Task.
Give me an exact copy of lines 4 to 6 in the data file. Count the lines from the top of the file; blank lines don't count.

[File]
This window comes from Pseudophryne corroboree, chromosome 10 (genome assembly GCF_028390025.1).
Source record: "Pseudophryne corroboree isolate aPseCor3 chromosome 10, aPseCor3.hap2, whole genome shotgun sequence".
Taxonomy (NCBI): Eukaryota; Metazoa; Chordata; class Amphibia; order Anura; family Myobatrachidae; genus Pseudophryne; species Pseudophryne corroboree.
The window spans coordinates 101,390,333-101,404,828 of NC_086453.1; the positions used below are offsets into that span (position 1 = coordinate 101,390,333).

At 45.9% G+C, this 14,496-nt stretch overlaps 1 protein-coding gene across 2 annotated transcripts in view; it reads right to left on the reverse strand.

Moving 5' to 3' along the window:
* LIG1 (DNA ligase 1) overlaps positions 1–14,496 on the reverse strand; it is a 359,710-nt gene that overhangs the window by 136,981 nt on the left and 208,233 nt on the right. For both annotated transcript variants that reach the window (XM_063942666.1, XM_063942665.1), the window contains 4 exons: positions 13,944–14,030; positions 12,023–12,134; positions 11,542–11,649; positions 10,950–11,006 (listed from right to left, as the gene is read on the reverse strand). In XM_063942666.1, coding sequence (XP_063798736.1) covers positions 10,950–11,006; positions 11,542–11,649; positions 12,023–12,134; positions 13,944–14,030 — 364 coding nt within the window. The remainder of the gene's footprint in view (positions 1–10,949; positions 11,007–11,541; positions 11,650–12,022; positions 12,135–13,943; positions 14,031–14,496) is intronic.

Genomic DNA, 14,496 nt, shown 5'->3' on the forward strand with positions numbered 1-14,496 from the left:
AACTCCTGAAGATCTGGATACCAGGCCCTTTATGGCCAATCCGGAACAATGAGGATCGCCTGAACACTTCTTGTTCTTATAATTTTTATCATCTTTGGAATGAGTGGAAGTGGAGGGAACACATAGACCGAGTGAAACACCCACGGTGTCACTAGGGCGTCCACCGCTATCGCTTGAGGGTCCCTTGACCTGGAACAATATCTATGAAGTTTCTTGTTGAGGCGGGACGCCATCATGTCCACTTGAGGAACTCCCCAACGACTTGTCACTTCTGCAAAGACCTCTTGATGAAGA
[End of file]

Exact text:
The window spans coordinates 101,390,333-101,404,828 of NC_086453.1; the positions used below are offsets into that span (position 1 = coordinate 101,390,333).

At 45.9% G+C, this 14,496-nt stretch overlaps 1 protein-coding gene across 2 annotated transcripts in view; it reads right to left on the reverse strand.

Moving 5' to 3' along the window: